...Or some attempt thereof.

Definitions

Interstitial arts:
From the online etymology dictionary:
interstice
1603, from L. interstitium "interval," lit. "space between," from inter- "between" + stem of stare "to stand" (see stet).
From the Interstitial Arts Foundation:
What is interstitial art? It is art made in the interstices between genres and categories. It is art that flourishes in the borderlands between different disciplines, mediums, and cultures. It is art that crosses borders, made by artists who refuse to be constrained by category labels.
The IAF also has a number of essays on the interstitial arts. I haven't read 'em all, but I mean to; those I've read so far are fantastic. And... while of course AW is our wonderful beloved home planet, they also have a forum.
Oh and, wikipedia sez:
Interstitial art is a term first coined in the 1990s, and increasingly popularized in the early 2000s, that refers to any work of art whose basic nature falls between, rather than within, the familiar boundaries of accepted genres or media, thus making the work difficult to easily categorize or describe within a single artistic discipline.


Slipstream (from wikipedeia, because it's a good starting point for the conversation, not because I think it needs to be definitional)
... a kind of fantastic or non-realistic fiction that crosses conventional genre boundaries between science fiction/fantasy or mainstream literary fiction. The term slipstream was coined by cyberpunk author Bruce Sterling in an article originally published in SF Eye #5, July 1989. He wrote: "...this is a kind of writing which simply makes you feel very strange; the way that living in the twentieth century makes you feel, if you are a person of a certain sensibility."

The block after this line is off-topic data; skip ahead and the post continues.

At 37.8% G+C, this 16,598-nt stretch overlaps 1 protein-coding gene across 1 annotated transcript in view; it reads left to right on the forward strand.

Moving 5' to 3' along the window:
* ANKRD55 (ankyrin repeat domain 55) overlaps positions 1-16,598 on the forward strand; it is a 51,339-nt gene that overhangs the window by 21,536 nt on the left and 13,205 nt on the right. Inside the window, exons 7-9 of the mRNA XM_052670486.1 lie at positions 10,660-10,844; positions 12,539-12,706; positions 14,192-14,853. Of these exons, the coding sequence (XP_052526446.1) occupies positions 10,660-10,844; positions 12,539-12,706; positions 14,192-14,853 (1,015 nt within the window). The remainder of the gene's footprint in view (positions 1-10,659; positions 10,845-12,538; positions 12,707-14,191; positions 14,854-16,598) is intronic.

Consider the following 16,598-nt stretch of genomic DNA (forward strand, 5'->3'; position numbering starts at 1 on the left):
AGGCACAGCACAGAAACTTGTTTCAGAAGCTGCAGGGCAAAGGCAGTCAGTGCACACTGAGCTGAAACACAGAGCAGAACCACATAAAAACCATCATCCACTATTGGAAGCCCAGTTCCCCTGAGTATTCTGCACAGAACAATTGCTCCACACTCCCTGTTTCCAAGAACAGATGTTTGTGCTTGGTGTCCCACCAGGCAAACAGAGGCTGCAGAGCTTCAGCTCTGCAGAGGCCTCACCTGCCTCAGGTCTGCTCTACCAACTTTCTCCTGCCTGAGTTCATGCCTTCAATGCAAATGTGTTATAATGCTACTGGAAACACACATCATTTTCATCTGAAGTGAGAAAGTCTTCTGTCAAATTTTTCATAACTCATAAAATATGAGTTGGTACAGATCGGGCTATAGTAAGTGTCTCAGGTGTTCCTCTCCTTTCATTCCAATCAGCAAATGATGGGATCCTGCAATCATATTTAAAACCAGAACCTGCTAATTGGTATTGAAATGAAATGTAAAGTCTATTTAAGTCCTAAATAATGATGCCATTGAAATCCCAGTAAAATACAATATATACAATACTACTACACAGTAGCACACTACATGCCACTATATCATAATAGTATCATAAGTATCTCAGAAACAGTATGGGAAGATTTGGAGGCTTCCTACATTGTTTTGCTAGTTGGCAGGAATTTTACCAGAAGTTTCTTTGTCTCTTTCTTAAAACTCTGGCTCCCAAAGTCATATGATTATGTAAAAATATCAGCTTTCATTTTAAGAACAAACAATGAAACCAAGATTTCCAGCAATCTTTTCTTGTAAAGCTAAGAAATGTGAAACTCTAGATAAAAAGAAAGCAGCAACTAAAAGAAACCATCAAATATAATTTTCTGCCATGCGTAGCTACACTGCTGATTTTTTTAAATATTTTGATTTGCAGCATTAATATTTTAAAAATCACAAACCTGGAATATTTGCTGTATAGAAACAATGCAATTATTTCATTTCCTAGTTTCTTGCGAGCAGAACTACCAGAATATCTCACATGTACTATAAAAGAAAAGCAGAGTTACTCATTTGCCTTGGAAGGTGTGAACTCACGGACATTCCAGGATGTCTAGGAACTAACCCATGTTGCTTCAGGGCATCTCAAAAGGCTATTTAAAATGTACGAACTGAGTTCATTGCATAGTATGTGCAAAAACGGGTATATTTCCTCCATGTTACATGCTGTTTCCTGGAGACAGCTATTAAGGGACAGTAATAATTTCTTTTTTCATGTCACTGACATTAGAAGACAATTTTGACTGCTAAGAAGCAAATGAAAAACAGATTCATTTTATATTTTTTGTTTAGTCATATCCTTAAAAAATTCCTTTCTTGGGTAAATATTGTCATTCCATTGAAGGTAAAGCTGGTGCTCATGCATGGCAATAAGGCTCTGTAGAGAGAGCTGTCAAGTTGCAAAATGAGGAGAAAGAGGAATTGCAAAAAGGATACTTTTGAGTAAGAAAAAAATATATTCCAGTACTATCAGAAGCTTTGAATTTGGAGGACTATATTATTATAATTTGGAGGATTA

...
It is debateble whether "Slipstream" has been subsumed into the [[New Weird] movement, among like-minded authors, or a new label that has been applied to them after the fact.


New Weird (ditto wikipedia)
The New Weird is an avant-garde literary movement or literary genre that began, nascent and unnamed, in the 1990s and culminated in a series of novels and stories published from 2001 to 2005. The writers involved are mostly novelists who are considered to be parts of the horror and/or speculative fiction genres. The author all critics agree on as a "New Weird" writer is China Miéville, who self-describes as such. Other writers who have been variously described as "New Weird" include M. John Harrison, Steph Swainston, and Jeff VanderMeer — although some of these writers are more properly precursors to New Weird.
But here's a definition from the anthology, which I like better (also quoted on the wikipedia page):
New Weird is a type of urban, secondary-world fiction that subverts the romanticized ideas about place found in traditional fantasy, largely by choosing realistic, complex real-world models as the jumping off point for creation of settings that may combine elements of both science fiction and fantasy. New Weird is a type of urban, secondary-world fiction that subverts the romanticized ideas about place found in traditional fantasy, largely by choosing realistic, complex real-world models as the jumping off point for creation of settings that may combine elements of both science fiction and fantasy.


Surrealism (ditto wikipedia, especially because I know far more about surrealist painting than writing...)


Surrealist works feature the element of surprise, unexpected juxtapositions and non sequitur; however many Surrealist artists and writers regard their work as an expression of the philosophical movement first and foremost, with the works being an artifact. Leader André Breton was explicit in his assertion that Surrealism was above all a revolutionary movement.